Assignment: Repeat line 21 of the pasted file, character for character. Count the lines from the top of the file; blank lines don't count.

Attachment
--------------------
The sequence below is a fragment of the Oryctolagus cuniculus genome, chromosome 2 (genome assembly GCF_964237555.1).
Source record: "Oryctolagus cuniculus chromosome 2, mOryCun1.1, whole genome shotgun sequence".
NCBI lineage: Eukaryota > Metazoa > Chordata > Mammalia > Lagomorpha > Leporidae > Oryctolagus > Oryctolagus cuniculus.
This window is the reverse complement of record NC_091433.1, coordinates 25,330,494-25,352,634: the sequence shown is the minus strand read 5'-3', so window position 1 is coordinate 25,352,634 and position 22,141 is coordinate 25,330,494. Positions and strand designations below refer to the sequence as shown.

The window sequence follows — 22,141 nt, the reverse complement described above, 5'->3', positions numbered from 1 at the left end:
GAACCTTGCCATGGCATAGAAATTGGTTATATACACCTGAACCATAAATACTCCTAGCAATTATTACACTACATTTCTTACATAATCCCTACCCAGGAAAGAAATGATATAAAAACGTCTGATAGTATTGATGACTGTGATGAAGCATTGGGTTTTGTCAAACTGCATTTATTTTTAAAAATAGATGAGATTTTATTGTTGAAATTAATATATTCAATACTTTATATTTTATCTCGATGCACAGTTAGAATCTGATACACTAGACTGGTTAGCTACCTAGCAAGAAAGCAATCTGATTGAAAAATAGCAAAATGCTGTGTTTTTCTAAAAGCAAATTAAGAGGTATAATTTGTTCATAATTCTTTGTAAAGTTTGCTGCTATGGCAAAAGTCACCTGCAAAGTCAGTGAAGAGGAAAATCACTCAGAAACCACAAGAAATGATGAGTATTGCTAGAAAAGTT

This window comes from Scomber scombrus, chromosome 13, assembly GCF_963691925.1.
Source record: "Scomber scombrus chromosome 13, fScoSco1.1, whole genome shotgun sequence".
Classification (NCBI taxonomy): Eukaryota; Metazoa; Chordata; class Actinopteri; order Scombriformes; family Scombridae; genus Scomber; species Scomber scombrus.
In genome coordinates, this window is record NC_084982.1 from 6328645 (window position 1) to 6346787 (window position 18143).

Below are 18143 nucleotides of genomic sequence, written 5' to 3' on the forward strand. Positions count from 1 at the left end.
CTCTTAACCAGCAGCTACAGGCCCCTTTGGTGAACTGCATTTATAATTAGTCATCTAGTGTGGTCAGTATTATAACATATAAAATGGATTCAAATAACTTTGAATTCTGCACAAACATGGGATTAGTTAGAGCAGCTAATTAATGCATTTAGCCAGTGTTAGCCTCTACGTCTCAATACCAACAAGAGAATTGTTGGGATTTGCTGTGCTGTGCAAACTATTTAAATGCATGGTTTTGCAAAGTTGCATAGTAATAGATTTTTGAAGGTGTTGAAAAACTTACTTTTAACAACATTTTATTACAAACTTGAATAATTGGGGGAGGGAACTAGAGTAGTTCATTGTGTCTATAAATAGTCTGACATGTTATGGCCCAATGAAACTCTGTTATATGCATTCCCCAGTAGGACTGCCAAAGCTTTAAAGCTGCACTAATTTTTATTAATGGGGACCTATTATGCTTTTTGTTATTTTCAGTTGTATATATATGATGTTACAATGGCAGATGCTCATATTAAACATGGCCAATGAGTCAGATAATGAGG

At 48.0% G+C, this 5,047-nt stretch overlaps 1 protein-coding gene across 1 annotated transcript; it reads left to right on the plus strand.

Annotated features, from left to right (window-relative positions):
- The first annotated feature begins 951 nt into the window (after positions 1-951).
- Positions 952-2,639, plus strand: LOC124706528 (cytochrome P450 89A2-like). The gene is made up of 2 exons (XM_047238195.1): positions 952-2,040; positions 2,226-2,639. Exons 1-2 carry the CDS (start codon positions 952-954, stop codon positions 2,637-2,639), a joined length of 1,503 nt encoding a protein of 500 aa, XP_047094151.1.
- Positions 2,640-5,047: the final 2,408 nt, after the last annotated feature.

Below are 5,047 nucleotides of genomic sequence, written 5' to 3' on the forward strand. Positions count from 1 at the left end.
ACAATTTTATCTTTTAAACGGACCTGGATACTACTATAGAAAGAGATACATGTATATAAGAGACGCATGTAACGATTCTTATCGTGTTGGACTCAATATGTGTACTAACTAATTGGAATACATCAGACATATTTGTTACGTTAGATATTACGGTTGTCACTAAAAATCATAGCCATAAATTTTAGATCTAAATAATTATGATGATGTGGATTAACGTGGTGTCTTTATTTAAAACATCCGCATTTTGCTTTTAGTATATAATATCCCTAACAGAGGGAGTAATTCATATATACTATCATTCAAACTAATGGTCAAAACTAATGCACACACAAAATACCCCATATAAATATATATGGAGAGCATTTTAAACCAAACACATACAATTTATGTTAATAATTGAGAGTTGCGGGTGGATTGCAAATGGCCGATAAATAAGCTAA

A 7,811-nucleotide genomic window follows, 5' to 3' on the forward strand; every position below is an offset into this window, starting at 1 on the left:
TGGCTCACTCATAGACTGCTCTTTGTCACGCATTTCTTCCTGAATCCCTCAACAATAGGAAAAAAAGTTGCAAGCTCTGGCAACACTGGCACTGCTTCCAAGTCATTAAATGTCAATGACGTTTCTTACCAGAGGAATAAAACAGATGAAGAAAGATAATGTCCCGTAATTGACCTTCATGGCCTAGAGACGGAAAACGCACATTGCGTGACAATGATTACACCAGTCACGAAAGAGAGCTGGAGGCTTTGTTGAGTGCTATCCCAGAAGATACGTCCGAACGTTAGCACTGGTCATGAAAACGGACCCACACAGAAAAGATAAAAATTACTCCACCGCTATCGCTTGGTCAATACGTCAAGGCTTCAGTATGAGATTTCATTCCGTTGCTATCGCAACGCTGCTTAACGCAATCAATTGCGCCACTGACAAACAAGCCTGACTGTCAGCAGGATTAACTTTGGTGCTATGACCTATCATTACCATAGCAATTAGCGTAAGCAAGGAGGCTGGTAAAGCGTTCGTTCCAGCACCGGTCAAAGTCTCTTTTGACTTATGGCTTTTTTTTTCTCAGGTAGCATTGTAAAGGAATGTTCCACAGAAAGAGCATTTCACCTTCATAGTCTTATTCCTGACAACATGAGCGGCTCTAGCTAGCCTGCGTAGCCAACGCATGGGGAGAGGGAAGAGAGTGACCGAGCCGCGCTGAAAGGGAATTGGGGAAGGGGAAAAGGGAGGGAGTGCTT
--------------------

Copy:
TGGCTCACTCATAGACTGCTCTTTGTCACGCATTTCTTCCTGAATCCCTCAACAATAGGAAAAAAAGTTGCAAGCTCTGGCAACACTGGCACTGCTTCCAAGTCATTAAATGTCAATGACGTTTCTTACCAGAGGAATAAAACAGATGAAGAAAGATAATGTCCCGTAATTGACCTTCATGGCCTAGAGACGGAAAACGCACATTGCGTGACAATGATTACACCAGTCACGAAAGAGAGCTGGAGGCTTTGTTGAGTGCTATCCCAGAAGATACGTCCGAACGTTAGCACTGGTCATGAAAACGGACCCACACAGAAAAGATAAAAATTACTCCACCGCTATCGCTTGGTCAATACGTCAAGGCTTCAGTATGAGATTTCATTCCGTTGCTATCGCAACGCTGCTTAACGCAATCAATTGCGCCACTGACAAACAAGCCTGACTGTCAGCAGGATTAACTTTGGTGCTATGACCTATCATTACCATAGCAATTAGCGTAAGCAAGGAGGCTGGTAAAGCGTTCGTTCCAGCACCGGTCAAAGTCTCTTTTGACTTATGGCTTTTTTTTTCTCAGGTAGCATTGTAAAGGAATGTTCCACAGAAAGAGCATTTCACCTTCATAGTCTTATTCCTGACAACATGAGCGGCTCTAGCTAGCCTGCGTAGCCAACGCATGGGGAGAGGGAAGAGAGTGACCGAGCCGCGCTGAAAGGGAATTGGGGAAGGGGAAAAGGGAGGGAGTGCTT